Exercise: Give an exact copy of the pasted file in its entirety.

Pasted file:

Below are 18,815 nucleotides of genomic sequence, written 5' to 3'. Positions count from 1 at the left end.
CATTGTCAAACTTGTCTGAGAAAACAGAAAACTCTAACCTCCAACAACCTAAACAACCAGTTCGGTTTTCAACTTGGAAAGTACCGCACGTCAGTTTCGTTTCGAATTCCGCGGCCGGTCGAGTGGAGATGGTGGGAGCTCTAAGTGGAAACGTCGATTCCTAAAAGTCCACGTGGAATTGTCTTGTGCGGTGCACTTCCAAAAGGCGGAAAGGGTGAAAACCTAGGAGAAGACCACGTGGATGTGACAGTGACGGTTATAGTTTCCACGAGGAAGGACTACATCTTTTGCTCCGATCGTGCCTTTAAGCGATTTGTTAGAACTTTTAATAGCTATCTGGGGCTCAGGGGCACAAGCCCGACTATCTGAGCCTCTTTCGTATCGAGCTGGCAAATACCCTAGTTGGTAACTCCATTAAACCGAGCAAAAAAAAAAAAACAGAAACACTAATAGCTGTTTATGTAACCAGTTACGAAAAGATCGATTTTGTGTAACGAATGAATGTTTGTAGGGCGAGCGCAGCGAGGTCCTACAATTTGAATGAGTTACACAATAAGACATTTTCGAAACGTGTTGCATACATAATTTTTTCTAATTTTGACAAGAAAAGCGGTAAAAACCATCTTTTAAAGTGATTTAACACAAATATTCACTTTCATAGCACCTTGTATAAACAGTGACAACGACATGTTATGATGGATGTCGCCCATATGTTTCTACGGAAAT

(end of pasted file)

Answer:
Below are 18,815 nucleotides of genomic sequence, written 5' to 3'. Positions count from 1 at the left end.
CATTGTCAAACTTGTCTGAGAAAACAGAAAACTCTAACCTCCAACAACCTAAACAACCAGTTCGGTTTTCAACTTGGAAAGTACCGCACGTCAGTTTCGTTTCGAATTCCGCGGCCGGTCGAGTGGAGATGGTGGGAGCTCTAAGTGGAAACGTCGATTCCTAAAAGTCCACGTGGAATTGTCTTGTGCGGTGCACTTCCAAAAGGCGGAAAGGGTGAAAACCTAGGAGAAGACCACGTGGATGTGACAGTGACGGTTATAGTTTCCACGAGGAAGGACTACATCTTTTGCTCCGATCGTGCCTTTAAGCGATTTGTTAGAACTTTTAATAGCTATCTGGGGCTCAGGGGCACAAGCCCGACTATCTGAGCCTCTTTCGTATCGAGCTGGCAAATACCCTAGTTGGTAACTCCATTAAACCGAGCAAAAAAAAAAAAACAGAAACACTAATAGCTGTTTATGTAACCAGTTACGAAAAGATCGATTTTGTGTAACGAATGAATGTTTGTAGGGCGAGCGCAGCGAGGTCCTACAATTTGAATGAGTTACACAATAAGACATTTTCGAAACGTGTTGCATACATAATTTTTTCTAATTTTGACAAGAAAAGCGGTAAAAACCATCTTTTAAAGTGATTTAACACAAATATTCACTTTCATAGCACCTTGTATAAACAGTGACAACGACATGTTATGATGGATGTCGCCCATATGTTTCTACGGAAAT